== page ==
7. 7. European Framework• Declaration on the Policy of opposing violence against women in a democratic Europe• Action plan for the fight against violence against women• Declaration on equality between women and men as a fundamental criterion of democracy• Recommendation 1681 – Campaign to combat domestic violence against women in Europe• Expert Committee for preparing the European Convention on preventing and combating all forms of violence against women
  8. 8. National Framework (central level)• Council for Gender Equality of the Republic of Serbia• Gender Equality Directorate of the Ministry of Labour and Social Policy of the Republic of Serbia – National Strategy for advancement of the position of women and promotion of gender equality (2009-2015) and National Action Plan for the advancement of the position of women and promotion of gender equality (2010-2015)• Committee on Gender Equality of the National Assembly of the Republic of Serbia• Deputy of the Protector of Citizens/Ombudsman for gender equality and rights of persons with disabilities• Commissioner for the protection of equality
  10. 10. Definition of family and domestic violence against women• Violence – type of behaviour or relationship in which coercion, intimidation, derogation, belittlement and control (in the sense of freedom restriction) is used directly or through threats in order to hurt the other person and to oppress him/her psychologically physically, economically or socially..• Gender-based violence – forms of violence which are directed against individuals or groups on the basis of their gender identity, and that arises from normative expectations connected with gender roles and unequal power relations within the specific society (Bloom, 2008).• Domestic violence – forms of violence committed within a household, kinship or partner relations, regardless of whether or not the persons are living together or not.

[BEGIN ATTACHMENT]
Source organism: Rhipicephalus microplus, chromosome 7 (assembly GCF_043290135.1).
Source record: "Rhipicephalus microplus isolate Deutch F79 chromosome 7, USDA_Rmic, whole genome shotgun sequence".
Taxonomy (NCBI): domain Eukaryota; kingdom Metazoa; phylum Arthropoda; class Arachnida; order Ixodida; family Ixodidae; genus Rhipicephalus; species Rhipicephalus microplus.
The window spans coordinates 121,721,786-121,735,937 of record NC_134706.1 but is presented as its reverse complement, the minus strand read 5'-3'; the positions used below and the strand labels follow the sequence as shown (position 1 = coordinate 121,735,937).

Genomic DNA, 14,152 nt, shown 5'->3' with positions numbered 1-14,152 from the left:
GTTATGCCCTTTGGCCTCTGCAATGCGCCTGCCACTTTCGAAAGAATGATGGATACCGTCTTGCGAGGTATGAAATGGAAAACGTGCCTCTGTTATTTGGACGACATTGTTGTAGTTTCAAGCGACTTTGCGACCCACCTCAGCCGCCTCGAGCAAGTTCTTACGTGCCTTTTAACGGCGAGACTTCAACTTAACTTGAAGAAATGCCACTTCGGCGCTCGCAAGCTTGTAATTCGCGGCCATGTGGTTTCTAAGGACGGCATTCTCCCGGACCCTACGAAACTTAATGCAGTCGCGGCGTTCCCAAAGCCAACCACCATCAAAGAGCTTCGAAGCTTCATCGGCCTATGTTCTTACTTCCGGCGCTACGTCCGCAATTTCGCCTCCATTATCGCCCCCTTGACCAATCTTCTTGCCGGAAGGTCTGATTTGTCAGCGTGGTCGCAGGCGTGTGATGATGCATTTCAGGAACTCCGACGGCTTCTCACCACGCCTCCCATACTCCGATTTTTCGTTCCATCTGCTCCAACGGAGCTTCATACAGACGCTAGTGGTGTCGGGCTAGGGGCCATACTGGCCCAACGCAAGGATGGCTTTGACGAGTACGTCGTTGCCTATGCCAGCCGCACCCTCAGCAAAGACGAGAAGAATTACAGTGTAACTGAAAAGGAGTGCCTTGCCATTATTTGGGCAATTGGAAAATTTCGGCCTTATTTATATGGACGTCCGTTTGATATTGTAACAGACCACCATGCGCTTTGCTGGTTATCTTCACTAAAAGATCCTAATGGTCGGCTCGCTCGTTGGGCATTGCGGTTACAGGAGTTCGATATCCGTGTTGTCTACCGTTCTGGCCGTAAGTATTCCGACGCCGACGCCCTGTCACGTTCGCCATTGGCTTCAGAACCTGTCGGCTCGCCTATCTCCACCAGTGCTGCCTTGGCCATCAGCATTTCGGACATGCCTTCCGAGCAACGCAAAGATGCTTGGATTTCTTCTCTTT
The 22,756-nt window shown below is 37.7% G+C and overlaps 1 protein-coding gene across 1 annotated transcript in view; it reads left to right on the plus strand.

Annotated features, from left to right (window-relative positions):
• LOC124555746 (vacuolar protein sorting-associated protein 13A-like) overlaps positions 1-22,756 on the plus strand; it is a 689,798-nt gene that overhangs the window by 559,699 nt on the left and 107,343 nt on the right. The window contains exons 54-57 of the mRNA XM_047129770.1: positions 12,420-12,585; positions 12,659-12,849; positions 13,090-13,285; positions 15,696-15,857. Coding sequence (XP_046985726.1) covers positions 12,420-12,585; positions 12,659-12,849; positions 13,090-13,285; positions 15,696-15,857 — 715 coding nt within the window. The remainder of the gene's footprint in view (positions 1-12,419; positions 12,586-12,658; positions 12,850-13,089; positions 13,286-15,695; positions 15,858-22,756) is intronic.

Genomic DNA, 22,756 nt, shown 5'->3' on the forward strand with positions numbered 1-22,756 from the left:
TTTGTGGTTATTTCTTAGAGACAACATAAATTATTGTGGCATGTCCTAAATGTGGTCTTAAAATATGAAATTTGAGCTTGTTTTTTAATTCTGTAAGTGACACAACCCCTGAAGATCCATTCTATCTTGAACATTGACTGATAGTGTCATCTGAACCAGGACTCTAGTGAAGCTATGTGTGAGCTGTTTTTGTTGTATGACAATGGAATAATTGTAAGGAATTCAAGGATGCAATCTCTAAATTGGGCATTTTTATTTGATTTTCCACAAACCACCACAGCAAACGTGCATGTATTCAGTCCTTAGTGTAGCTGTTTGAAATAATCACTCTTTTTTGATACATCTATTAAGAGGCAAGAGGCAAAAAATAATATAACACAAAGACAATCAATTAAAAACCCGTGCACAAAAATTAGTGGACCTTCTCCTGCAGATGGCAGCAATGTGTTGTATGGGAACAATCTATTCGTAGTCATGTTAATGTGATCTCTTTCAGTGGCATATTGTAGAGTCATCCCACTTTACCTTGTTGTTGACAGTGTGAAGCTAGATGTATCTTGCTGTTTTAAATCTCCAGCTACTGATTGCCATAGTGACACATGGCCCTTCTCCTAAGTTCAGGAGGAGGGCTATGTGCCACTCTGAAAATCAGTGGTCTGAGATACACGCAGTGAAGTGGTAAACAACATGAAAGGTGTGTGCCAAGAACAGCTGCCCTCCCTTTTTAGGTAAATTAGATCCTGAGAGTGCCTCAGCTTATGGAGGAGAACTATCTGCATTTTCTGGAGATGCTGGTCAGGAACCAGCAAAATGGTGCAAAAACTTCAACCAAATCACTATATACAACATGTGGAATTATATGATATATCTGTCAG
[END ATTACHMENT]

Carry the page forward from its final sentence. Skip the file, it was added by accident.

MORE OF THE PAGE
11. 11. How to operationalize violence? It has been decided to define violence through the following dimensions:• economic,• physical,• psychological and• sexual violence.
  12. 12. Dimension and indicators of violenceForms of IndicatorsviolenceEconomic Limited access to money within the household and depriving money for personal needsviolence Taking away personal money Discretional spending of the money by a household member resulting in the household being left without enough money for everyday needs during a month A ban to find employmentPsychological Verbal humiliation (disparaging, cursing, insulting) when alone or in the presence of othersviolence Ignoring, denying attention and conversation for longer than an hour Intimidating (threat to harm the woman or a person close to her) Denying or limiting movement (going out, visiting others and alike) Intentional destruction of the woman’s personal propertyPhysical Jolting and shaking woman’s shouldersviolence Pulling hair Twisting arms Hitting with a hand (slapping across the face, hitting with a fist) Hitting with or throwing an object at the woman Biting Squeezing woman’s neck, choking Slamming violently against a wall Inflicting burns (cigarette, hotplates and alike) Assaulting with weapons or tools (knife, gun, axe and alike)Sexual violence Sexual intercourse or certain actions during the intercourse under duress with the use of physical force or threat of harming the woman or someone close to her Sexual intercourse or certain actions during the intercourse under duress by blackmailing, insulting, accusing and the like, with or without the use of physical force